Thursday, November 03, 2005

Are South African police out of control?

Police all over the world take bribes and abuse their power. But South Africa's low pay conditions and disillusionment over unsuccessful prosecution after hard police work seem to have bred far greater levels of corruption.

Some of you may have seen the Special Assignment (South African news actuality program) on corruption at the Booysens Police office where illegal immigrants are regularly rounded up and then bribes are solicited.

Many of us will have heard of a friend caught beyond the legal blood alcohol limit who managed to bribe their way out of trouble.

But it was a shock to me on Tuesday night when I got pulled over and the cops went out of their way to find something to pin me for. Sadly they didn't have to go far because it was one in the morning and I had just nipped out to drop a friend off at their hotel. I didn't take my wallet as the drive is literally five minutes. And my driver's license was in my wallet.

The conversation:

Police: Mr IITQ, good morning (they'd got my details from their database before pulling me over.
Me: Good evening officer.
Police: I see this car is registered in Bedfordview, have you moved?
Me: No, the car dealer registered the car and they are in Bedfordview.
Police: Ah. Can I see your driver's license please? (meanwhile other officer is inspecting my registration disk - I thank the lord that is up to date).
Me: I'm really sorry officer, I just nipped out and didn't take my driver's license with me.
Police: Ah. That is a problem you see. Do you have any other form of ID?
Me: Sorry officer, no.
Police: Mr IITQ this is a problem. You see, if I give you a fine you could give me the wrong details and disappear. I have to take you back to the police station. Is there anybody who can come bring your driver's license?
Me: No sorry officer - I live alone.
Police: Mr IITQ, this inspector here will drive with you to the police station and we will have to lock you up for the night.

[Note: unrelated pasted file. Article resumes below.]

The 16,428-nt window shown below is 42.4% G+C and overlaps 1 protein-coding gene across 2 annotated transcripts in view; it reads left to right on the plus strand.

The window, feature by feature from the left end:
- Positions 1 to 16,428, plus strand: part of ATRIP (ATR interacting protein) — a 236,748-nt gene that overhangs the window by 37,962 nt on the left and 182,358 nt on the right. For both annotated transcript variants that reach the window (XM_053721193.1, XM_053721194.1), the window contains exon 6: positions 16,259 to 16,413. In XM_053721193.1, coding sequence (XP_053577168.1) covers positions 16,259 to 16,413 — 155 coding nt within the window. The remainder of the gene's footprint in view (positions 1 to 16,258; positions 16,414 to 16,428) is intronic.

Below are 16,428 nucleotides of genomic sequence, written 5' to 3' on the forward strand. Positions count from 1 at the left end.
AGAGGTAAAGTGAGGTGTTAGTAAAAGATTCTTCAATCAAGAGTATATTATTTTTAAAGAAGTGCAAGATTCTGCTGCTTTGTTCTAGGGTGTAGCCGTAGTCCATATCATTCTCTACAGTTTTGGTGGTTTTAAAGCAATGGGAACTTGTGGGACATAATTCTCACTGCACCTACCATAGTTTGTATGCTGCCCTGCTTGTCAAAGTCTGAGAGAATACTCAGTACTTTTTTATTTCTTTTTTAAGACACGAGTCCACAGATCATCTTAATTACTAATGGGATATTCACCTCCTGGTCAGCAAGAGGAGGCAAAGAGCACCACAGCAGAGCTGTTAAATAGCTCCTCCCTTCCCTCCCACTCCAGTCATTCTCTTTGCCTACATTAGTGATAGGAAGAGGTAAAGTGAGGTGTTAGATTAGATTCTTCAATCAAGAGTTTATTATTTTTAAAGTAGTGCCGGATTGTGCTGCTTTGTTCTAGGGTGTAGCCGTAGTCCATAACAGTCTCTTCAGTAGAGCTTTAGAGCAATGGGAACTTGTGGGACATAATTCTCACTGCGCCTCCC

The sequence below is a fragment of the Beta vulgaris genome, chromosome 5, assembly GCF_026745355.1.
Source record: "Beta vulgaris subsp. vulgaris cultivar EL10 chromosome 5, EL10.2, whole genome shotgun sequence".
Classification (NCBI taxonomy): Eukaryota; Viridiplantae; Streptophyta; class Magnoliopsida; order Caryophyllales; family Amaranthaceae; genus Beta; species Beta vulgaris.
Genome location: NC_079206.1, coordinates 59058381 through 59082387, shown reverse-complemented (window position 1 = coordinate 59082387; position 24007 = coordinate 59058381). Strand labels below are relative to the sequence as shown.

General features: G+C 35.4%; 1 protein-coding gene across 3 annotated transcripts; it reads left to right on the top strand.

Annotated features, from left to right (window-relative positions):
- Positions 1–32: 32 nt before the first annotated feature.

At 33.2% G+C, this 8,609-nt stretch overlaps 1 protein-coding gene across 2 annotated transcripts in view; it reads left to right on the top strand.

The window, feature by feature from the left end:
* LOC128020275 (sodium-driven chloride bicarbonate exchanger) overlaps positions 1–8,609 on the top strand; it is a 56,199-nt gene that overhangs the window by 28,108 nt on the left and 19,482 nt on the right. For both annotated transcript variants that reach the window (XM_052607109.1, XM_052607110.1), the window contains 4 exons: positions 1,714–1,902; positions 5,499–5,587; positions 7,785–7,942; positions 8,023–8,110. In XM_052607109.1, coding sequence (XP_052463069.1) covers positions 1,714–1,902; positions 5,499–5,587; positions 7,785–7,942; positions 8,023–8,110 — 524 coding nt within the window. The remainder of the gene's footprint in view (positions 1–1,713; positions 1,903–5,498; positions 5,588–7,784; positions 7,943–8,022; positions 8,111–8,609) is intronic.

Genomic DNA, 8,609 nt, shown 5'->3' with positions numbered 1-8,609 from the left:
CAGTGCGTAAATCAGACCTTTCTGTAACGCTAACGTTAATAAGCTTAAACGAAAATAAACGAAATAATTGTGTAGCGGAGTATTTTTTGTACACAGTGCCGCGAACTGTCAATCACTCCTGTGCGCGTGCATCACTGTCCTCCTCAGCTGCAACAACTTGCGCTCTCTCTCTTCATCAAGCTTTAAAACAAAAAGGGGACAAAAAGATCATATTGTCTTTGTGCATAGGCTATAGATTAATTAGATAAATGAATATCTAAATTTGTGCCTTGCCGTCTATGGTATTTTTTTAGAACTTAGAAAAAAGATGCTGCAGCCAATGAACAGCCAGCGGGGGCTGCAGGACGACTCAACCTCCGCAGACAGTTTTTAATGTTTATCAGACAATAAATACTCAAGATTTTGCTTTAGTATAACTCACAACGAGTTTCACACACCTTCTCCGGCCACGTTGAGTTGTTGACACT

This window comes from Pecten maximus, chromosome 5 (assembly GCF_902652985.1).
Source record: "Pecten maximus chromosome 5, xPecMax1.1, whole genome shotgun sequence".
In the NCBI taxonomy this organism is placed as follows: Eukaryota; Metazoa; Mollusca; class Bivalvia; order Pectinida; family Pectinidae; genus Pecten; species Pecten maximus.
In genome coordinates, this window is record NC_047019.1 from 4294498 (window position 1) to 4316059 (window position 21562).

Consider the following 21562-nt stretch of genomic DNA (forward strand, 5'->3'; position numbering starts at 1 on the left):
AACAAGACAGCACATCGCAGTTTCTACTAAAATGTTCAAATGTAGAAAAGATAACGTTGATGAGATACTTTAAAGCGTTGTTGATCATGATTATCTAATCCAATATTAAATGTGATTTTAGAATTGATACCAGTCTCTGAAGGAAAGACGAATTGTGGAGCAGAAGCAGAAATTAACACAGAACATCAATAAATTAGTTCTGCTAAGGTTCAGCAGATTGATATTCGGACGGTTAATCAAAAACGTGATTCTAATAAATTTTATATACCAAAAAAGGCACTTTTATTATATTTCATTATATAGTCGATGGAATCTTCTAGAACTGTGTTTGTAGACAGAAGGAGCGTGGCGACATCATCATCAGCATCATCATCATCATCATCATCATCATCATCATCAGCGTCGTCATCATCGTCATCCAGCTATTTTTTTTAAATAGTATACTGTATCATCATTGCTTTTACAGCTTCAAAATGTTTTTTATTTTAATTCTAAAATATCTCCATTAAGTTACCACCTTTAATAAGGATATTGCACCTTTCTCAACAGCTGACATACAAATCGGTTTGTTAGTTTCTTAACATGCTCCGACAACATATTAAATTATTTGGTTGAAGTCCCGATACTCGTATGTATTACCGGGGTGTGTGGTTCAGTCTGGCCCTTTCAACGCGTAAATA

Me (irritated as I know these are all scare tactics to push me into offering a bribe): Officer, I know I have done wrong. But I left for such a quick drive that I did not even bring my wallet (true and signals I cannot pay them). I am afraid you will have to take me to the station and I will have to call my lawyer (escalates the issue to a level I knew they did not want to go to).
Police: Mr IITQ, once you have spent a night under those grey blankets, I promise you won't forget your license again. Next time, bring your license. You can go.


Man I was angry. And a little scared at how vulnerable a normal law abiding citizen is to an abuse of police power. Of course I was in the wrong, but being locked up in a South African police cell is a serious issue - and unwarranted for a misdemeanor offence.

7 comments:

kyknoord said...

I'm not surprised you were angry. I've heard quite a few variations on this theme lately and yet, the police can't understand why the public are reluctant to help them when real crimes are commited.

ChittyChittyBangBang! said...

Traffic cops aren't reasonable & helping ppl is the least of their concern. That is why they go to great lengths to catch perps rather than focussing on prevention and saving lives.
They are also trained to ask the silliest questions, all designed to make you look like an idiot.
It's a good thing you kept your cool. There is no reasoning with them.

tripeak said...

WTF! Dude – at least you stayed calm and reserved. Two weeks ago I saw a taxi driving (speeding) in the emergency lane right past a metro police vehicle… they did nothing, then shortly after that a guy with one of his tale lights out got pulled over – if the hand gestures was anything to go by...it seemed like he was harassed by the two officers.

andrea said...

I obviously can't comment on the SA police, but I certainly have a great deal of respect now for the SA male who thinks on his feet. You and Chitty could get rich giving seminars.

It is the question said...

Kyknoord: Yes, and that's exactly what I was thinking - how many crimes were being committed while they were looking for someone to earn some money off.

CCBT: They weren't traffic cops - they were SAPS. It is critical to keep your cool - always remember who has the power.

Tripeak: I bloody hate it when I'm sitting in bumper to bumper traffic and a taxi speeds past in the emergency lane. I always have to remind myself that not all taxi drivers are out-and-out hooligans.

Andrea: Maybe living in SA is good for that!

Reluctant Nomad said...

During last week, there was a clip on British TV about Britain's most successful cop in terms of the number of arrests made. He's a South African guy, ex-Joburg, now based in the smallish Midlands town of Mansfield. He rushes around on his bike arresting all and sundry, says it's a breeze after his 20-odd years of being a policeman in Joburg.

Are all the good SA policemen (being an old-fashioned lefty, I'd have said such a beast never existed!!) moving or does it take them to be in a different environment to actually be good?

Anonymous said...

A mildly off-topic comment.
The solution to the taxi-problem is in our hands.
Start obeying the speed-limit. Always.
No exceptions.
Dry up their source of income and they'll be forced to resort to the notoriously bad-finepaying taxis.
The next time the needle eases over the 60/80/100/120 mark, it will be your opportunity to make the choice.
Choose wisely.